Malawi: Food Security DoDMA-UNRCO Situation Report No. 04, January to February 2017 (as of end of February 2017)

This report is jointly produced by the Department of Disaster Management Affairs (DoDMA), Government of Malawi, the United Nations Office of the Resident Coordinator and humanitarian partners in Malawi.

Highlights

• In May 2016, the Malawi Vulnerability Annual Assessment Committee (MVAC) revealed that 6.5 million people, about 39% of the total population was at risk of food insecurity in 24 of the 28 districts. However, in October 2016, a field assessment to update the situation reported that the number had increased to 6.7 million people.

• WFP’s weekly price monitoring at the end of February shows that maize prices are declining across all the 25 monitored districts compared to previous weeks (from 270 MWK/kg in January to 250 MWK/kg) and were 20 percent lower than the same time last year. However, monthly prices were still 119 percent higher than 2015 prices and 30 percent higher than the previous three-year average.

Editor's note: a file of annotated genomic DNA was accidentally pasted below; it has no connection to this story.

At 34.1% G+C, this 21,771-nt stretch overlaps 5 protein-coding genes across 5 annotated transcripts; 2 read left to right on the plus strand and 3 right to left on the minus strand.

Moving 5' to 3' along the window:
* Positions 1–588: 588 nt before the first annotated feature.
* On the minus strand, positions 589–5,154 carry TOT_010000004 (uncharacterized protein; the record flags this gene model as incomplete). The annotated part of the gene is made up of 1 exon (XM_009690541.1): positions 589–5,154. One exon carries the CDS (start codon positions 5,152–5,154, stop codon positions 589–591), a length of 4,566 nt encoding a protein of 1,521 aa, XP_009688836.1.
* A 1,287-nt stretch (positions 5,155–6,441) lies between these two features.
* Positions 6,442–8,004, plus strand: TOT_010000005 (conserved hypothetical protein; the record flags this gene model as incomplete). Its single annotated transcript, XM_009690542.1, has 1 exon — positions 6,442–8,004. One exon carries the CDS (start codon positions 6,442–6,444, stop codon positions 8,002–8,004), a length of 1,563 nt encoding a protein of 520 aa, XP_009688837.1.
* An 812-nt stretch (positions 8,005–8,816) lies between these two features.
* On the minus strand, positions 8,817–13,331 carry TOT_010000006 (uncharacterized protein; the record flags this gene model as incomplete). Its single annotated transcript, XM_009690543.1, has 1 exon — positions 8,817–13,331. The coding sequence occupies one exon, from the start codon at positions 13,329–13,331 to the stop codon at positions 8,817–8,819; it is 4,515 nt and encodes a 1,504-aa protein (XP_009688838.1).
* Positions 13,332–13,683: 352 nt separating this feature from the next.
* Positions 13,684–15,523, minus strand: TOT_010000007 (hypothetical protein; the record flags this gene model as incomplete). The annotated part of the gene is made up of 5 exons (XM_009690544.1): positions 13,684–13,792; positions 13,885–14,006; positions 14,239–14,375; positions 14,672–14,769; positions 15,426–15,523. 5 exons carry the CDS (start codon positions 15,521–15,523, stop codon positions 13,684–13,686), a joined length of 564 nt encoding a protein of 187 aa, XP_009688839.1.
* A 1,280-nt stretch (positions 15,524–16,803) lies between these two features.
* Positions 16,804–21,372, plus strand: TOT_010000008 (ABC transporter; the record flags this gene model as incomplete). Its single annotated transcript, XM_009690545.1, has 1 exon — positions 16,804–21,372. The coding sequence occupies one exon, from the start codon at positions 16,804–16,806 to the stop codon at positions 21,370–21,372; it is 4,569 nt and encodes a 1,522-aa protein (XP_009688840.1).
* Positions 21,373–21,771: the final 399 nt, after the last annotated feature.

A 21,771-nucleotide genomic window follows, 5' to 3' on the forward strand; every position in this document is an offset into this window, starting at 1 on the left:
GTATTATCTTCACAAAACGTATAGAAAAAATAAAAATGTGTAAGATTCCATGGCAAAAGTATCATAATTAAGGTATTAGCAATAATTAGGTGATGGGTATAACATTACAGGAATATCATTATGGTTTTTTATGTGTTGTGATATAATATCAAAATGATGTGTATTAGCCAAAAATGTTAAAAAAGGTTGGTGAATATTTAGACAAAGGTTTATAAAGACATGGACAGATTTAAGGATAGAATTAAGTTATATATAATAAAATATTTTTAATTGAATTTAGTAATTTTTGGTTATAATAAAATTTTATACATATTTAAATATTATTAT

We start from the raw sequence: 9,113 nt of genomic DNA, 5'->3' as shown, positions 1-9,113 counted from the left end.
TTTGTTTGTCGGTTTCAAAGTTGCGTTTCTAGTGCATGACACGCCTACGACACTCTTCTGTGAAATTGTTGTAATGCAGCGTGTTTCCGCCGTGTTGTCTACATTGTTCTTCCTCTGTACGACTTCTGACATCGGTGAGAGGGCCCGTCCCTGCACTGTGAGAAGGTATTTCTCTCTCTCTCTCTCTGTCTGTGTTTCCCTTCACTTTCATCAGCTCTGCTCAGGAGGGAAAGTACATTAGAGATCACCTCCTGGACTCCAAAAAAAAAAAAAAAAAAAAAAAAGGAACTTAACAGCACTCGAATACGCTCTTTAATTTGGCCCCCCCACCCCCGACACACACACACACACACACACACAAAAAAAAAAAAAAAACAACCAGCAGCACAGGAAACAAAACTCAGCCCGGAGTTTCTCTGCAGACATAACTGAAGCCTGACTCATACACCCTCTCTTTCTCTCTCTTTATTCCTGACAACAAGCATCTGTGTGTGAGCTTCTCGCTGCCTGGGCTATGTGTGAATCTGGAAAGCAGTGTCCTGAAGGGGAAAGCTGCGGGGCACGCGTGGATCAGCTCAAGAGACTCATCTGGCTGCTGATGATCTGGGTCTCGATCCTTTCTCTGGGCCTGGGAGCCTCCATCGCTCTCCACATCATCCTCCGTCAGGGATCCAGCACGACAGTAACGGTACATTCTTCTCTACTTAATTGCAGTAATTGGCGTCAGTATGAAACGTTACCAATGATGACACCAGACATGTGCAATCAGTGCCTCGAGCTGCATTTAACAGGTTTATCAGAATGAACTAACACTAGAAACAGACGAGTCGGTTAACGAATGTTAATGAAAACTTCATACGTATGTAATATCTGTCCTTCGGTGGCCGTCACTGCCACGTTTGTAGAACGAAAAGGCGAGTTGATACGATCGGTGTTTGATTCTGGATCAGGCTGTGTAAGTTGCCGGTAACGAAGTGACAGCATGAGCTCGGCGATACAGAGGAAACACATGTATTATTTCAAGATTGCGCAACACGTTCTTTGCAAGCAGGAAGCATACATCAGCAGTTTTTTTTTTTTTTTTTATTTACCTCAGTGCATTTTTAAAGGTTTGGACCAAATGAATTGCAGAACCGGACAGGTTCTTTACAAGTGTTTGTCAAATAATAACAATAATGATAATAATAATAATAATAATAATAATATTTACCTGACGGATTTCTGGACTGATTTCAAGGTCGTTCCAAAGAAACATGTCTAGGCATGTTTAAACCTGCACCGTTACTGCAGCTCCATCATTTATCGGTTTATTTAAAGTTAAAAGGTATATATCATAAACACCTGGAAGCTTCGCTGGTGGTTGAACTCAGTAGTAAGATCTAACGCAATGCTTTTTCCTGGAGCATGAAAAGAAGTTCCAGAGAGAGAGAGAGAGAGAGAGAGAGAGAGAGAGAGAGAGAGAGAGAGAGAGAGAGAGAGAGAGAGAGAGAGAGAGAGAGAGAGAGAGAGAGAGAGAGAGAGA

• Rainfall in January and February resulted in flooding in parts of Lilongwe and Salima, affecting 1008 and 1836 households respectively. The impact was a combination of loss of houses and subsequent displacement, damage to crop fields, roads education and hygiene facilities. The needs are being addressed by government and humanitarian agencies.

• The number of asylum seekers in Malawi continues to increase at a weekly average rate of 15 individuals during January and February for Luwani, and an average monthly rate of 450 during the same period in Dzaleka. There has, however, been a sharp reduction in arrivals in Luwani from its peak in April 2016, with a gradual increase from less than 2000 people in April to 3496 people as of February 2017. The continual increase in Dzaleka camp is a result of the endless insecurity problems in their countries of origin, most of whom come from Congo DR and Burundi, where there is continuous political instability.

• The response continues to be characterized by underfunding and delayed funding, for example, at present with less than one month left of the response, there is a funding gap of 10.5 percent (US$41,336,174.31).